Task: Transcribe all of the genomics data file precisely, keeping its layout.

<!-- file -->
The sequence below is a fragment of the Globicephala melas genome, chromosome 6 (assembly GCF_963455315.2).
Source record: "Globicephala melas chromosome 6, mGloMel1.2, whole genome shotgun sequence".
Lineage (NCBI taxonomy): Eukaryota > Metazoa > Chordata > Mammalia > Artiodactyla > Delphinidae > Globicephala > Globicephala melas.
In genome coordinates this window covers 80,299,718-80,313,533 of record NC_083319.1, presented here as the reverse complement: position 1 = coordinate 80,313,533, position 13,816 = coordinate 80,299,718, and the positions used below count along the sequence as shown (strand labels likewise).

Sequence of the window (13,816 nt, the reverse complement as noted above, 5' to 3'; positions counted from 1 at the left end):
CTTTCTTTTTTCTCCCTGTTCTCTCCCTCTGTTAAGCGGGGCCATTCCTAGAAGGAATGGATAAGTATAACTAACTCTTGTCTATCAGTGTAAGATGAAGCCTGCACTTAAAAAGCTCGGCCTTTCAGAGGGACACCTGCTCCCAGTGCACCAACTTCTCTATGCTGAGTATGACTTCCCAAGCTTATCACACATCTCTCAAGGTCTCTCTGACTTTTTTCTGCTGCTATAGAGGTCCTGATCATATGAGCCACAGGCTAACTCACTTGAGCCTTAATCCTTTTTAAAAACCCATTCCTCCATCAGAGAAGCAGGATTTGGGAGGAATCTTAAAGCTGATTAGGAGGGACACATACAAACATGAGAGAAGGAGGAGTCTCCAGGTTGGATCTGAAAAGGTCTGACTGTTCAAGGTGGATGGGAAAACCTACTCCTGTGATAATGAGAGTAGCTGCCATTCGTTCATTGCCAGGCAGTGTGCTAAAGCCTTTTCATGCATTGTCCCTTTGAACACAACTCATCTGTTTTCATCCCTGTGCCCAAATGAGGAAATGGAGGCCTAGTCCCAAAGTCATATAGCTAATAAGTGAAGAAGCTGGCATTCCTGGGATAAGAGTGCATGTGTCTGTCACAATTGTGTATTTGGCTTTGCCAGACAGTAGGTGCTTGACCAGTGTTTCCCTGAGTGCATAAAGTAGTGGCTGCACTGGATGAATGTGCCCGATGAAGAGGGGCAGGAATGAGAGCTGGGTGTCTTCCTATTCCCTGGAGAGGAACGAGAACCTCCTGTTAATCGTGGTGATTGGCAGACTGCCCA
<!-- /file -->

The sequence below is a fragment of the Globicephala melas genome, chromosome 6 (assembly GCF_963455315.2).
Source record: "Globicephala melas chromosome 6, mGloMel1.2, whole genome shotgun sequence".
Lineage (NCBI taxonomy): Eukaryota > Metazoa > Chordata > Mammalia > Artiodactyla > Delphinidae > Globicephala > Globicephala melas.
In genome coordinates this window covers 80,299,718-80,313,533 of record NC_083319.1, presented here as the reverse complement: position 1 = coordinate 80,313,533, position 13,816 = coordinate 80,299,718, and the positions used below count along the sequence as shown (strand labels likewise).

Sequence of the window (13,816 nt, the reverse complement as noted above, 5' to 3'; positions counted from 1 at the left end):
CTTTCTTTTTTCTCCCTGTTCTCTCCCTCTGTTAAGCGGGGCCATTCCTAGAAGGAATGGATAAGTATAACTAACTCTTGTCTATCAGTGTAAGATGAAGCCTGCACTTAAAAAGCTCGGCCTTTCAGAGGGACACCTGCTCCCAGTGCACCAACTTCTCTATGCTGAGTATGACTTCCCAAGCTTATCACACATCTCTCAAGGTCTCTCTGACTTTTTTCTGCTGCTATAGAGGTCCTGATCATATGAGCCACAGGCTAACTCACTTGAGCCTTAATCCTTTTTAAAAACCCATTCCTCCATCAGAGAAGCAGGATTTGGGAGGAATCTTAAAGCTGATTAGGAGGGACACATACAAACATGAGAGAAGGAGGAGTCTCCAGGTTGGATCTGAAAAGGTCTGACTGTTCAAGGTGGATGGGAAAACCTACTCCTGTGATAATGAGAGTAGCTGCCATTCGTTCATTGCCAGGCAGTGTGCTAAAGCCTTTTCATGCATTGTCCCTTTGAACACAACTCATCTGTTTTCATCCCTGTGCCCAAATGAGGAAATGGAGGCCTAGTCCCAAAGTCATATAGCTAATAAGTGAAGAAGCTGGCATTCCTGGGATAAGAGTGCATGTGTCTGTCACAATTGTGTATTTGGCTTTGCCAGACAGTAGGTGCTTGACCAGTGTTTCCCTGAGTGCATAAAGTAGTGGCTGCACTGGATGAATGTGCCCGATGAAGAGGGGCAGGAATGAGAGCTGGGTGTCTTCCTATTCCCTGGAGAGGAACGAGAACCTCCTGTTAATCGTGGTGATTGGCAGACTGCCCA